Your dog’s anal glands can be expressed by your veterinarian, a veterinary technician, or even some dog groomers.

How To Perform Dog Anal Gland Expression

If your vet has agreed that your dog requires their anal glands to be expressed routinely, they might instruct you to perform the anal gland expression at home if you’re comfortable. Make sure that you are confident that your dog won’t be reactive to having their anal glands expressed.

If you see blood or pus around your dog’s anus, or if your dog seems uncomfortable, don’t attempt to express their anal glands at home. Instead, make an appointment with your veterinarian immediately.

To express your dog’s anal glands at home, you need:

  • Latex gloves

  • Petroleum or a water-based lubricant

  • Another person to help hold your pup

Follow these steps to perform dog anal gland expression:

  1. If your dog is small, place them on a table or counter in front of you. If you have a large dog, you can kneel behind them. 

  2. Have another person hold your dog by placing one arm underneath and around their neck, and the other arm around the rest of your dog’s body, hugging them close. 

  3. Put on a pair of latex or similar gloves and lubricate your index finger with petroleum jelly or a water-based lubricant. 

  4. Lift your dog’s tail and gently insert your index finger into the rectum approximately 1 inch. 

  5. Feel with your index finger and thumb for a firm pea- or marble-sized object at the 5 or 7 o’clock positions. 

  6. When you have found one gland, place a paper towel between the dog’s anus and your hand and gently milk the gland’s contents outward by applying pressure on the farthest side of the gland and squeezing toward you. Do not use more pressure than you would feel comfortable applying if you were pressing on your eyes, for example. 

  7. You should barely be able to feel the gland when it’s empty. 

  8. Wipe the anal area clean.  

  9. Repeat on the other side for the other gland. 

Treatment for Dog Anal Gland Problems

These conditions should be diagnosed by your veterinarian after a complete physical examination, including a digital rectal exam.

Most cases of anal sac disease in dogs can be treated with manual anal gland expression and local treatment with antibiotics and/or steroid ointments.

Additional testing may needed to create a specific treatment plan for your dog. Tests may include:

Most cases of anal sac disease in dogs can be treated with manual anal gland expression and local treatment with antibiotics and/or steroid ointments.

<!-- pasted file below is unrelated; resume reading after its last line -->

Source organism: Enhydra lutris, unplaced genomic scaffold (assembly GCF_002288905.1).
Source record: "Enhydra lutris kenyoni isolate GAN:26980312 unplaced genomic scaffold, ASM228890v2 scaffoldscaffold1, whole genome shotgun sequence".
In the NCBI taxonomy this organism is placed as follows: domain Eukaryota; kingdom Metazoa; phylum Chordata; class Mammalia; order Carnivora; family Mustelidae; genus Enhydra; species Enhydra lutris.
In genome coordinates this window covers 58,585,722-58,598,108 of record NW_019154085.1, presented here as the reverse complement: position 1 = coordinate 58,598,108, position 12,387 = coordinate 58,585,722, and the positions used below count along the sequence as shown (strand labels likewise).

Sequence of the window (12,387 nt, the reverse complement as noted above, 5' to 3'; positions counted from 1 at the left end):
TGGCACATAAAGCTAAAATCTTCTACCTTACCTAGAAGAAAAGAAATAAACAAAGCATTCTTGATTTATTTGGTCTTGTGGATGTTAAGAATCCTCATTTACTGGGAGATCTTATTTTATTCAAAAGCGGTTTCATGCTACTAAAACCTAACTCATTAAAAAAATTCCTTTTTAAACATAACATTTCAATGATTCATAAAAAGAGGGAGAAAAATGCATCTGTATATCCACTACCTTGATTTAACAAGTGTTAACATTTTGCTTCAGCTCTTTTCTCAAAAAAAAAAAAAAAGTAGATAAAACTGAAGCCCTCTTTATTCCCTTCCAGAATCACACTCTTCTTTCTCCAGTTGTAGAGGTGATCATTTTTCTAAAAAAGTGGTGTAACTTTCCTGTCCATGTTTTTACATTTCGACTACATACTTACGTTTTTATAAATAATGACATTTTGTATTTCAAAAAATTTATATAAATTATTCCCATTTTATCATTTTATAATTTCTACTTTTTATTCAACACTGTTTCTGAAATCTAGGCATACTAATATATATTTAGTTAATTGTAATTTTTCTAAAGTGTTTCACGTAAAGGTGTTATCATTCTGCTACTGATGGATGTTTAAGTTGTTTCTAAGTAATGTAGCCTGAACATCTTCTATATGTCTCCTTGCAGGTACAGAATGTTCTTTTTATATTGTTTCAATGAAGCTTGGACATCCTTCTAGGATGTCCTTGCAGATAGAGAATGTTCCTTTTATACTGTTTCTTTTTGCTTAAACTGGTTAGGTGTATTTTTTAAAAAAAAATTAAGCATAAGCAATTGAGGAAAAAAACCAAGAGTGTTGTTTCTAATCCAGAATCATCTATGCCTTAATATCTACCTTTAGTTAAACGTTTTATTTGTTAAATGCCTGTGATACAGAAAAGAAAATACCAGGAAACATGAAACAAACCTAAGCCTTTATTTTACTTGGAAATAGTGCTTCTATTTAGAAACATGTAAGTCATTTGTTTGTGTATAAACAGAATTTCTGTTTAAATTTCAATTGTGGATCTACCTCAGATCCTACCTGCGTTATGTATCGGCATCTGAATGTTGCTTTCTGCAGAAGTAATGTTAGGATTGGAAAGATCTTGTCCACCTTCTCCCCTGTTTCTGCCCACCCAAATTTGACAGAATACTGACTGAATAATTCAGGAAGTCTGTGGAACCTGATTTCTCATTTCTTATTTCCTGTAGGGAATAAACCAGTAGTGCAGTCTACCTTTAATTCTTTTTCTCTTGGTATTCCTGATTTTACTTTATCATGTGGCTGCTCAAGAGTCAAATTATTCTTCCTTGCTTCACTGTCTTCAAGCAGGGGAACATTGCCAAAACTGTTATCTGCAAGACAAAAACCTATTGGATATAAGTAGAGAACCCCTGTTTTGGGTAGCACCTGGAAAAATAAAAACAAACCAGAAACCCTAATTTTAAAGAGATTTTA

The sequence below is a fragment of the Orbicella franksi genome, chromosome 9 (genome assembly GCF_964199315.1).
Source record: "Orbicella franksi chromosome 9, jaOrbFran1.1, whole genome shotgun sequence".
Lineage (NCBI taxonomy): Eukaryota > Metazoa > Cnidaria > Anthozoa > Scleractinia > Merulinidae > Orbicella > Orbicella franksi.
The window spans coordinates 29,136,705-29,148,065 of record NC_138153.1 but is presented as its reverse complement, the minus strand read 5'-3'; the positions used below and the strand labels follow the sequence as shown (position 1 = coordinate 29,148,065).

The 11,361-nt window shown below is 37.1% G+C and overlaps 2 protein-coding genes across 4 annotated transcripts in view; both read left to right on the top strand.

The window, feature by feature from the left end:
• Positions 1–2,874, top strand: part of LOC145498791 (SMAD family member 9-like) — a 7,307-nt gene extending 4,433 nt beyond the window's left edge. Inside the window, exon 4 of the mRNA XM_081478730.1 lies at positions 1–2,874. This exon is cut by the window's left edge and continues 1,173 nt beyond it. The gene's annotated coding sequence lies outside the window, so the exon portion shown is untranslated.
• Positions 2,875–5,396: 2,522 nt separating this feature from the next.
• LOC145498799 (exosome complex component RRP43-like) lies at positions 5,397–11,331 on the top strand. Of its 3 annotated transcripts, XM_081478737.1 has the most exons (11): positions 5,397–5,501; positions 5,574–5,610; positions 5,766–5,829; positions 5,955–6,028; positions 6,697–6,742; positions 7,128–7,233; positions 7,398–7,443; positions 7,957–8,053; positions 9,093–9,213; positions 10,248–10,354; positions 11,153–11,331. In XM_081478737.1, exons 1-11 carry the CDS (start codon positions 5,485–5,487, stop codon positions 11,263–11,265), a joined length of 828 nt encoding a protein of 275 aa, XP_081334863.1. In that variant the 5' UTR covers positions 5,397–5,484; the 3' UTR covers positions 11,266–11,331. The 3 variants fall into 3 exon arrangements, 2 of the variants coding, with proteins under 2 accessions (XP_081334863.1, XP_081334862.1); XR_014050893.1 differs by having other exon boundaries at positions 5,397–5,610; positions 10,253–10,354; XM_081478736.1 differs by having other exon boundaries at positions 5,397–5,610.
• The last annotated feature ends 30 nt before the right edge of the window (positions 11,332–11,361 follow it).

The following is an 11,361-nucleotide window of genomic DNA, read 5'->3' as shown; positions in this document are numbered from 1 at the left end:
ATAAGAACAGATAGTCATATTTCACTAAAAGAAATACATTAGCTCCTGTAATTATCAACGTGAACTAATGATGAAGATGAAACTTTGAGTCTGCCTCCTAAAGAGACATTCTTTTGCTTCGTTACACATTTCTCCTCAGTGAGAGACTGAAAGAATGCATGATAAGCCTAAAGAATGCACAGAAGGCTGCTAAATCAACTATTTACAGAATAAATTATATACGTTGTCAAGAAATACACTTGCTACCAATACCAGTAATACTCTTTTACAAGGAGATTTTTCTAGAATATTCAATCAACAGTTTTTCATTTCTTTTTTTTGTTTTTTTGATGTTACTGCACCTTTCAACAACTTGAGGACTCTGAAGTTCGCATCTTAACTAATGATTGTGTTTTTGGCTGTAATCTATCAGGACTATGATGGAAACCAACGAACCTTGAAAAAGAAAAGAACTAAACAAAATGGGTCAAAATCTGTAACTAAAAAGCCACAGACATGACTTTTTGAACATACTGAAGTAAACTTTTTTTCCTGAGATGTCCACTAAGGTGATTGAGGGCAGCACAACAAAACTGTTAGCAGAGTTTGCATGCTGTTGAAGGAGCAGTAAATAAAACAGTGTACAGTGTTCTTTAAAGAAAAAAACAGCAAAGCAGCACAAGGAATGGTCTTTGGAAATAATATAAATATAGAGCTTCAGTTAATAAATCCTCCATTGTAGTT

Some cases will require oral antibiotics, such as clindamycin, and anti-inflammatory pain medication, such as carprofen. In severe cases, surgical intervention might be needed.  

For anal gland cancer, your vet will need to determine if it has spread to the lymph nodes or other areas, such as the lungs, liver, or spleen.

You will need to consult a veterinary oncologist, and the treatment might include removal of the anal gland and sac, chemotherapy, or radiation.

How To Prevent Anal Gland Issues in Dogs

Eating a diet with adequate fiber can help keep your dog’s anal glands healthy. Fiber promotes healthy digestion and proper stool formation. The force of the firm, bulky stool against the colon wall near the anus can help express the anal glands during bowel movements. 

Keeping your dog at a healthy weight can also contribute to healthy anal glands.

Overweight dogs tend to accumulate excess fluid in their anal glands because their body fat reduces the pressure on the sacs during pooping.

If your dog is overweight, speak with your veterinarian about a weight-loss plan. A combination of diet and exercise will help your dog reach and maintain a healthy weight. 

Discuss the options with your veterinarian before you make any diet changes for your dog.  

You can also add dietary fiber to your dog’s diet and reduce the risk of anal sac disease with dietary supplements. Omega-3 fatty acids and fish oil supplements have natural anti-inflammatory properties and may help reduce irritation around an affected anal gland. Probiotics formulated with fiber also help promote intestinal health.

A few recommended supplements include:

Dog Anal Glands FAQs

What happens if a dog’s anal glands aren’t expressed?

Most dogs express their anal sacs on their own they defecate, but if your dog can’t express their own anal sacs, they can become impacted and infected. This may lead to painful abscesses.

Can I empty my dog’s anal glands myself?

You can empty your dog’s anal glands on your own so long as they aren’t infected or impacted. However, check with your veterinarian first.

If your dog is expressing their anal sacs on their own, you don’t need to perform anal sac expression. Your veterinarian can show you how to express dog anal sacs.

Can food cause anal gland issues in dogs?

Food is most likely to cause anal gland issues in dogs who have food allergies. The resulting skin inflammation can cause anal sac problems. High fiber diets are also beneficial for anal sac health.

Barri J. Morrison, DVM


Barri J. Morrison, DVM


Barri Morrison was born and raised and currently resides in Ft. Lauderdale, Florida. She went to University of Florida for her...